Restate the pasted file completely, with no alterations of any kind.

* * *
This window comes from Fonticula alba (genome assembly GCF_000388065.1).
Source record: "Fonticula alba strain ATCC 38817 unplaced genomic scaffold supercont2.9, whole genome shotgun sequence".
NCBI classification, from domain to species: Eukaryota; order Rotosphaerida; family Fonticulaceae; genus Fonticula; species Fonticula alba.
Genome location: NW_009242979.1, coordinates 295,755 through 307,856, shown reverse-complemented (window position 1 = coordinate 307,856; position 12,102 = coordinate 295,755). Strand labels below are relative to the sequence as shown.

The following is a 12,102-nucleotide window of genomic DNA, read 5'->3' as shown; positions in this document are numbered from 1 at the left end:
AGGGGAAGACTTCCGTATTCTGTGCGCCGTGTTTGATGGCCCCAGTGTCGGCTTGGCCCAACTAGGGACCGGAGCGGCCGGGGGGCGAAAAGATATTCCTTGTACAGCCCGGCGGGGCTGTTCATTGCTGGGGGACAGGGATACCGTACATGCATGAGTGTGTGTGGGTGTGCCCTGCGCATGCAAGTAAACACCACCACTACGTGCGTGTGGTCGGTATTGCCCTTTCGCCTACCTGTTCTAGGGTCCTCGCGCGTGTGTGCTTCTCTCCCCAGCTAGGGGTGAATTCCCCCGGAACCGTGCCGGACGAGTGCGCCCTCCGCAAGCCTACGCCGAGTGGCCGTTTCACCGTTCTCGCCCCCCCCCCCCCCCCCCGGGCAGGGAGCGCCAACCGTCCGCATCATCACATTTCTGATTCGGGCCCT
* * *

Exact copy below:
This window comes from Fonticula alba (genome assembly GCF_000388065.1).
Source record: "Fonticula alba strain ATCC 38817 unplaced genomic scaffold supercont2.9, whole genome shotgun sequence".
NCBI classification, from domain to species: Eukaryota; order Rotosphaerida; family Fonticulaceae; genus Fonticula; species Fonticula alba.
Genome location: NW_009242979.1, coordinates 295,755 through 307,856, shown reverse-complemented (window position 1 = coordinate 307,856; position 12,102 = coordinate 295,755). Strand labels below are relative to the sequence as shown.

The following is a 12,102-nucleotide window of genomic DNA, read 5'->3' as shown; positions in this document are numbered from 1 at the left end:
AGGGGAAGACTTCCGTATTCTGTGCGCCGTGTTTGATGGCCCCAGTGTCGGCTTGGCCCAACTAGGGACCGGAGCGGCCGGGGGGCGAAAAGATATTCCTTGTACAGCCCGGCGGGGCTGTTCATTGCTGGGGGACAGGGATACCGTACATGCATGAGTGTGTGTGGGTGTGCCCTGCGCATGCAAGTAAACACCACCACTACGTGCGTGTGGTCGGTATTGCCCTTTCGCCTACCTGTTCTAGGGTCCTCGCGCGTGTGTGCTTCTCTCCCCAGCTAGGGGTGAATTCCCCCGGAACCGTGCCGGACGAGTGCGCCCTCCGCAAGCCTACGCCGAGTGGCCGTTTCACCGTTCTCGCCCCCCCCCCCCCCCCCCGGGCAGGGAGCGCCAACCGTCCGCATCATCACATTTCTGATTCGGGCCCT